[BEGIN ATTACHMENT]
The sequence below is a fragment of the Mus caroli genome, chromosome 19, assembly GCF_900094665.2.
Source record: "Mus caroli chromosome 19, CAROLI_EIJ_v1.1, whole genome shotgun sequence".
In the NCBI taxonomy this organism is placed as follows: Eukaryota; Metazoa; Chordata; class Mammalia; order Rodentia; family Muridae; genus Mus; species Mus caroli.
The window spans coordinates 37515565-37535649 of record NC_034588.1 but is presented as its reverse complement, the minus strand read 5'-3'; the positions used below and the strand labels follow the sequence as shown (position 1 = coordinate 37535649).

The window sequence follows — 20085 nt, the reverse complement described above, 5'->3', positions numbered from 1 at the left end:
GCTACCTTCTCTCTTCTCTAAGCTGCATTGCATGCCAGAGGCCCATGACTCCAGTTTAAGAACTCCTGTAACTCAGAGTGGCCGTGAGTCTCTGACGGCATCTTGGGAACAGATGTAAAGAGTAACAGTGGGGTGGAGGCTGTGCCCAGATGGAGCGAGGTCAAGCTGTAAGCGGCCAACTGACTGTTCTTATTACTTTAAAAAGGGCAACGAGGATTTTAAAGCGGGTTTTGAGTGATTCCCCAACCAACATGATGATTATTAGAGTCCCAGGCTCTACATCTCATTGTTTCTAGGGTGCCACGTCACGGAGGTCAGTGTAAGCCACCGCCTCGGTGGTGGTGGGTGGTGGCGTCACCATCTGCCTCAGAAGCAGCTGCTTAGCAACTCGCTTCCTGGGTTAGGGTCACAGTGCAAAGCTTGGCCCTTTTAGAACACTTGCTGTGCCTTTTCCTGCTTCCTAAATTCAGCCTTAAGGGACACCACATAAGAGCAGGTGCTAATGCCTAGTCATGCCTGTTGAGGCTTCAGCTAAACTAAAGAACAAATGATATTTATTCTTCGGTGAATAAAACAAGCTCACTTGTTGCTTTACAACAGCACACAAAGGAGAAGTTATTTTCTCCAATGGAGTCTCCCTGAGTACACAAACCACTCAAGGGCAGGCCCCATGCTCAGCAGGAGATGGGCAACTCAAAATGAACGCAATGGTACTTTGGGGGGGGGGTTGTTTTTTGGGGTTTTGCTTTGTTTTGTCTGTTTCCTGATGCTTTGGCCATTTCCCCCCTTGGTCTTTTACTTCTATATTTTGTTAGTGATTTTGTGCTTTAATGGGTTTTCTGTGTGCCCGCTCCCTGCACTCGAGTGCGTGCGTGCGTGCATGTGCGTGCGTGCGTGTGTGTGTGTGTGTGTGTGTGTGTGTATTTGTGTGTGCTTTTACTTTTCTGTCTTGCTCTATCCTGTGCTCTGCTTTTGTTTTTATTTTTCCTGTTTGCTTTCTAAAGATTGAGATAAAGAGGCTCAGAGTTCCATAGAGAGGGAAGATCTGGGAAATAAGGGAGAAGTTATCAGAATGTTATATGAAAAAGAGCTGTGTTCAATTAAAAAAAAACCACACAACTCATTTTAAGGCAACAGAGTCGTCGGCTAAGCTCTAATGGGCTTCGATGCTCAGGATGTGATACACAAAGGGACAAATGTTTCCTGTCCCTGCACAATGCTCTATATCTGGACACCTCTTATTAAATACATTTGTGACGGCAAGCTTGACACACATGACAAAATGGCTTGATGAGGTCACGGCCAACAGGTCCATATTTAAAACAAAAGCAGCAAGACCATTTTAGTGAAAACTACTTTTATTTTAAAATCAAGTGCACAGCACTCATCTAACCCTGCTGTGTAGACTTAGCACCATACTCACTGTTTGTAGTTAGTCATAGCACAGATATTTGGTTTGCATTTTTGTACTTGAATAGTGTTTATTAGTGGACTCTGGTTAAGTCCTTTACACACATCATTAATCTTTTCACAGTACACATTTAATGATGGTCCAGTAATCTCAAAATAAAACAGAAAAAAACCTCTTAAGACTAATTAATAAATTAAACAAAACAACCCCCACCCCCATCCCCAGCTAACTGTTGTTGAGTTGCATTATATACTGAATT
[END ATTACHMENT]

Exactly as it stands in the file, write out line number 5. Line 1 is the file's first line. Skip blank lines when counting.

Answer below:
The window sequence follows — 20085 nt, the reverse complement described above, 5'->3', positions numbered from 1 at the left end: